To all those observing Shemini Atzeret and Simchat Torah, may you have a marvellous end to the holiday season!
In honor of the awesome month of October, all but two of my posts this month are Halloween-themed. My Monday, Wednesday, and Friday posts will focus on famous horror films of the silent era with landmark anniversaries this year. We’re starting off with one of the granddaddies of horror film, the 1910 Frankenstein.
For years, this first film adaptation of Mary Shelley’s classic horror novel was one of the most famous lost films. (The discussion of why so many films of the silent and early sound era are or were lost is a subject for another post!) Then, in 1963, a 15 March 1910 issue of The Edison Kinetogram surfaced, containing stills and the plot description.
In the early Fifties, Alois F. Dettlaff, a Wisconsin film collector, bought a copy of this film from his mother-in-law, who was also a film collector. He didn’t realize the importance of this film until many years later. The film’s existence was finally revealed in the mid-Seventies. Though it was somewhat deteriorated, it was still in watchable condition.
At only 13 minutes, this isn’t a film with a very detailed, complex, developed storyline, but we shouldn’t expect that from the typical 1910 film. Instead, we should marvel at how amazing it is such an old film is still with us, and how these pioneering filmmakers were able to do so much with the medium in its infancy. They didn’t need 60 or more minutes to tell a complete story. Though my favorite period of the silent era is from about 1921 till the end, I have a special fondness for these early short subjects.
Perhaps the special effects might seem lame by modern standards, and the horror aspect not so horrific, but once again, we must put ourselves in the shoes of a 1910 viewer. While it’s natural to have our own reactions as modern people in a specific culture, we can’t divorce anything from its historical and cultural context. It’s really unfair to watch a film past a certain age and laugh at it for not being exactly like the films we’re used to.
In this iteration of the film, young Victor Frankenstein heads off to college to study science and learn the secret of creating his own human being. He finally believes he’s found the winning formula, and brings his monster to life. Frankenstein, however, is so repulsed by what he’s wrought, he abandons his creature in disgust.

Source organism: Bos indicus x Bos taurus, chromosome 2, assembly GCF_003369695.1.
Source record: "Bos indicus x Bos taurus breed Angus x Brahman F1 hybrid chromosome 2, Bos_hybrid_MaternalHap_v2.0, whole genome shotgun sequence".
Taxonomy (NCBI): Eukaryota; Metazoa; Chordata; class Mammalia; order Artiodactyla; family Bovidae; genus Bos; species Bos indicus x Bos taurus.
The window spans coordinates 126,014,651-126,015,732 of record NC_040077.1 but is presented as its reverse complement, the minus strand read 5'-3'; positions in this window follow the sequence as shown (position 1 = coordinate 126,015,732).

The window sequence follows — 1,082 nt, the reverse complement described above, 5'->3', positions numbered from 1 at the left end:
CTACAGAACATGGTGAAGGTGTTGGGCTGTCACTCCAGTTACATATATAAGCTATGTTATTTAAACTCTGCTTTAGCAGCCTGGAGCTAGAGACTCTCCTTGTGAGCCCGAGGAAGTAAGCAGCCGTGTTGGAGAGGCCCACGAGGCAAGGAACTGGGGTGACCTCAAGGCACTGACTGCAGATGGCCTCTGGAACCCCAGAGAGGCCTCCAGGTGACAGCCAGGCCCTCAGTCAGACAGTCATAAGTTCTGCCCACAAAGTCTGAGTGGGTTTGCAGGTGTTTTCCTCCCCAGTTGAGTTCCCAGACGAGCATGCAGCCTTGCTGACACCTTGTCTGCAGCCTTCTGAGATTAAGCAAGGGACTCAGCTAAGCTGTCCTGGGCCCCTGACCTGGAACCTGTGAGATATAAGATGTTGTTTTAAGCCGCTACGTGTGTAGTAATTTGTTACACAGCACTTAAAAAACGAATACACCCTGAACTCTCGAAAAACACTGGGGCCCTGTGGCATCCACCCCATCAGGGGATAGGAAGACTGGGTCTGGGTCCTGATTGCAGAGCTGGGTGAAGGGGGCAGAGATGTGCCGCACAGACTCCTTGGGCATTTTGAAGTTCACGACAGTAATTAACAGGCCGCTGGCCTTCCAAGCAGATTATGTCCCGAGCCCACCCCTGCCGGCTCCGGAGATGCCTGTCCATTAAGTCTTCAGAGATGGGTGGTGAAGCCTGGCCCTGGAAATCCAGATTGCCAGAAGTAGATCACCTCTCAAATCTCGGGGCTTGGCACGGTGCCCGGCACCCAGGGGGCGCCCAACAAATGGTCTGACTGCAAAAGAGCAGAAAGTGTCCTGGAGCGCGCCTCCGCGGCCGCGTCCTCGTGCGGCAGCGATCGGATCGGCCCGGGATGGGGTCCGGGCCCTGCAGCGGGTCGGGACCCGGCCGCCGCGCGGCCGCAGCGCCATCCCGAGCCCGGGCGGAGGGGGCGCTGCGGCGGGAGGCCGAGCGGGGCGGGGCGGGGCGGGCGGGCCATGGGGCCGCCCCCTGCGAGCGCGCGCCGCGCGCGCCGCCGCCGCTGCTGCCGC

Frankenstein returns home to marry his sweetheart Elizabeth, and starts recovering from his horrific shock. However, his monster has tracked him down, and won’t leave without a fight. During their struggle, the monster sees his reflection in the mirror, and he’s so terrified he runs away. But he just can’t stay away, and returns once more on Frankenstein and Elizabeth’s wedding night.
The monster goes after Elizabeth, who manages to escape. The monster and Frankenstein get in another fight, and the monster leaves the house after overpowering Frankenstein. When the monster returns, he gazes at himself in the mirror and gradually vanishes. Frankenstein presently comes back to the room, and sees his monster’s reflection in the mirror. Finally, the horrific image fades, Frankenstein sees his true image, and he and Elizabeth embrace.
This film was once on the Top 10 Most Wanted Lost Films and Films Lost Forever lists, and yet it was miraculously discovered. These kinds of miracles give me hope for other valuable lost films to someday be found and restored, particularly Theda Bara’s catalogue.